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The future of international social democracy

24 November 2011
The future of international social democracy

The aftershocks of the financial crisis continue to rock nation states and their foundational pillars of democracy and representational politics. Some on the left have reacted by embracing micro-democratic solutions which alone cannot address the divergence between the international world of economics and the national world of politics.

Policy Network has long argued that social democracy must revisit, renew and strengthen its tradition of internationalism if it is to respond to ever-increasing global interdependence and take on the destructive and undemocratic forces of global capitalism. Likewise, the Foundation for European Progressive Studies (FEPS) has been a consistent champion of social democratic pro-Europeanism, embodied in its new work on progressive values for the 21st century.

Nonetheless, we recognise that this communitarian-cosmopolitan cleavage has become deeper and needs to be bridged.  The concepts of global social democracy and cosmopolitanism – most recently promoted in Policy Network essays by Pascal Lamy and Daniele Archibugi – have increasingly come under fire: they have been conflated with an elitist disconnect from mainstream society and the fracturing of the social contract between the winners and losers of globalisation.

In inviting a critical exchange on these issues between thinkers on both sides, initiated with an Amsterdam Process-Next Left debate in Brussels, the objective of this series of essays is to constructively debate how social democrats can reconcile the traditions of cosmopolitanism and internationalism with the alienation and despair that large sections of their electorate feel due to the forces of globalisation – and indeed Europeanisation.

Progressive cosmopolitanism: A progressive critique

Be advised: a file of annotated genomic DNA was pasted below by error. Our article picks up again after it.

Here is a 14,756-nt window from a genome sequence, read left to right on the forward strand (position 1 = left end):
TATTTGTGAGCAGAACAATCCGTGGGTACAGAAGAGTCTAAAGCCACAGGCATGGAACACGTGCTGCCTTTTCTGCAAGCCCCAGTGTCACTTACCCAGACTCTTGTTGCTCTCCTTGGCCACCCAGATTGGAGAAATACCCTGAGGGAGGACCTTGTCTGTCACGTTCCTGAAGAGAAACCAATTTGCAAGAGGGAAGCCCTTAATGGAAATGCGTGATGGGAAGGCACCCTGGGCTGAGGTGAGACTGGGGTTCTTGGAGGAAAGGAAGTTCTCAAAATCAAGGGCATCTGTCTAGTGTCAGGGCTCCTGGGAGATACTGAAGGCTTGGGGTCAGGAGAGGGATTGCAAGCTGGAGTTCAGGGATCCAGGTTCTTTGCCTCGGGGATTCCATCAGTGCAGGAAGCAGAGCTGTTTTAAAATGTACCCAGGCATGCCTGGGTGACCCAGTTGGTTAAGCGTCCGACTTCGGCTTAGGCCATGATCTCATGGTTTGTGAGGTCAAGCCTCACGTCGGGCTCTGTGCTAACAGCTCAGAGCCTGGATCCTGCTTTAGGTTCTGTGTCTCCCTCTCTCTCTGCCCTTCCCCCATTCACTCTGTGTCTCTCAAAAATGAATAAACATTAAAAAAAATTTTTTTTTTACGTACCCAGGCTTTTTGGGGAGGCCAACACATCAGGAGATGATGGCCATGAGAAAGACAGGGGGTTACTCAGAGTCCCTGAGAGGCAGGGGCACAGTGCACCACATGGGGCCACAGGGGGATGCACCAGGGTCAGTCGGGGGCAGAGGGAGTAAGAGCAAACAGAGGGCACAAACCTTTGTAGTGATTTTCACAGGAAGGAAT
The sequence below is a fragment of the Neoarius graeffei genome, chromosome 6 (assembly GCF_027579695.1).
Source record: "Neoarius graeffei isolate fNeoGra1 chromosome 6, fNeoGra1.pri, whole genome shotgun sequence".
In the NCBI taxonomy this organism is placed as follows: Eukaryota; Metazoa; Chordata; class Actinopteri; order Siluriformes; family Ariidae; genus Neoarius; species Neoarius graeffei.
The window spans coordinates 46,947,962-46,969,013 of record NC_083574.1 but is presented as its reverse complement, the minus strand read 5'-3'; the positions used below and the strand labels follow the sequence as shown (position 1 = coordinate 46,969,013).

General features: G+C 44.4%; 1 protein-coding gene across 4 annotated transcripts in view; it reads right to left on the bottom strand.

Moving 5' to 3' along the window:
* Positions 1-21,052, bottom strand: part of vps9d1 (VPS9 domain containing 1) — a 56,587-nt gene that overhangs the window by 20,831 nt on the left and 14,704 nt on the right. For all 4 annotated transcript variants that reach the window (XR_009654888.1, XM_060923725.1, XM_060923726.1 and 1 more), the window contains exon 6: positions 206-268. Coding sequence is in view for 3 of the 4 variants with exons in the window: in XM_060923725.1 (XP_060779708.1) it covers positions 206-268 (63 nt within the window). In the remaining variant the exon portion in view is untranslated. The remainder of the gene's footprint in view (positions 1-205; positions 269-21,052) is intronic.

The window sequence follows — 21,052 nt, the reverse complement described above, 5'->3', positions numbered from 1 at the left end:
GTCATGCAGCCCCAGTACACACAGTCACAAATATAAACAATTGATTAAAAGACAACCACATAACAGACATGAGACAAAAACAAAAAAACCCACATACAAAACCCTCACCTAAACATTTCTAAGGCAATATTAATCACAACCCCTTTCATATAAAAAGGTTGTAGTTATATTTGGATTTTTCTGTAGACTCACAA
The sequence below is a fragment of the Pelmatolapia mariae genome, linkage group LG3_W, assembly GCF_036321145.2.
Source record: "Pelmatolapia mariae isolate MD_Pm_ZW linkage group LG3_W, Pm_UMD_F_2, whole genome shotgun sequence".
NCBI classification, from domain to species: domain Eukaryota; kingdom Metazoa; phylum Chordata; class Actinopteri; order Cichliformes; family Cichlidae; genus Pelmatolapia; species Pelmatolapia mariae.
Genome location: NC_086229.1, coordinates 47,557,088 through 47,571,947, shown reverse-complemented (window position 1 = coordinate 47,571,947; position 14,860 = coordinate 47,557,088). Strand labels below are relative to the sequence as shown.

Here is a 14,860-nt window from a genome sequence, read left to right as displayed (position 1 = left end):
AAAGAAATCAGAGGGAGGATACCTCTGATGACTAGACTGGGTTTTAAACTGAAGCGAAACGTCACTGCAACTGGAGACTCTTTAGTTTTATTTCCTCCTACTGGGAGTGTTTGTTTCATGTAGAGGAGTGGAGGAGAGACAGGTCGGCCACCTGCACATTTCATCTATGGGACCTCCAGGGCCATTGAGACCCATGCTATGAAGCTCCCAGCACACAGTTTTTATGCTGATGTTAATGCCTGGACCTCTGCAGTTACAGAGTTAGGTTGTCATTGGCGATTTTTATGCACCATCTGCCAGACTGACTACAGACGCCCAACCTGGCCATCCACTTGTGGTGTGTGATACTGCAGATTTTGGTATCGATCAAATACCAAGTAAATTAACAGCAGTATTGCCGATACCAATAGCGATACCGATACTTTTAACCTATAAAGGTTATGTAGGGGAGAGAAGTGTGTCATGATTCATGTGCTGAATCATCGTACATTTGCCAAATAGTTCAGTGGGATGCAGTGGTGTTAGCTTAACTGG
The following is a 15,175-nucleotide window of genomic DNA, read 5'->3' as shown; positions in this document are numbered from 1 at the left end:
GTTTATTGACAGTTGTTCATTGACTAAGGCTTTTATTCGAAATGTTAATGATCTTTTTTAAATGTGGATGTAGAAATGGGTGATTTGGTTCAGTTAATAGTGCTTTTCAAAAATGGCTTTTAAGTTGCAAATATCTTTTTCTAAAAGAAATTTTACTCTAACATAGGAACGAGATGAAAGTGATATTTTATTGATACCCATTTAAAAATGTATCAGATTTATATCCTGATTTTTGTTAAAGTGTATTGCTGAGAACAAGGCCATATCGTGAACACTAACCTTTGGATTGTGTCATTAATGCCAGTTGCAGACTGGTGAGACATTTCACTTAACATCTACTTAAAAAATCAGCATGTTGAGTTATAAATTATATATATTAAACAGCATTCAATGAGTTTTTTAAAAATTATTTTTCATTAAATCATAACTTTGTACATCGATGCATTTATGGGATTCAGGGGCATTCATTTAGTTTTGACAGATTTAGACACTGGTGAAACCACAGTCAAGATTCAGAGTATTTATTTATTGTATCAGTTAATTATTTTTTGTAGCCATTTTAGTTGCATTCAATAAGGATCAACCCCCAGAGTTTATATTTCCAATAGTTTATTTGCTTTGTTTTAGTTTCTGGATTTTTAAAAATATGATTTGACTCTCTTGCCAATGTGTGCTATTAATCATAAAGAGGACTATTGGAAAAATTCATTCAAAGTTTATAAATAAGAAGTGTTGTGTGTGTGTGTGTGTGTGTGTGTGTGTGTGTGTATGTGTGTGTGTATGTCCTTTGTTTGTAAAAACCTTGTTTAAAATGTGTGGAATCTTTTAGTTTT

Michael LindThe case for progressive cosmopolitanism remains utopian and unpersuasive. Social democrats should continue to look to the nation state to ensure the protection of democracy, liberty and equality in the storms ahead. By MICHAEL LIND

Social democratic internationalism beyond the comfort zone

Monika Sie Dhian Ho The internationalist consensus amongst social democrats is broken. By understanding the inherent tensions between global governance, national self-determination and democracy, social democrats can find new legitimation for an internationalism coherent with national welfare solidarity. By RENÉ CUPERUS & MONIKA SIE DHIAN HO 

Conflicts in cosmopolitanism and the global left

Luke MartellSocial democrats should look for a global left rather than global cosmopolitanism. Inconsistency over cosmopolitan ends matched with too much faith in its means hampers internationalism. By LUKE MARTELL 

It is time to return to the local

Jonathan RutherfordSocial democracy is losing its place in the world. Democracy creates the common good and it must be deepened and extended locally, nationally and across the European Union. By JONATHAN RUTHERFORD  

These essays mark a joint contribution to the Amsterdam Process and Next Left research programmes on the future of European social democracy, organised, respectively, by Policy Network, the Wiardi Beckman Stichting and the Foundation for Progressive European Studies (FEPS).

Image: Foxspain 2008

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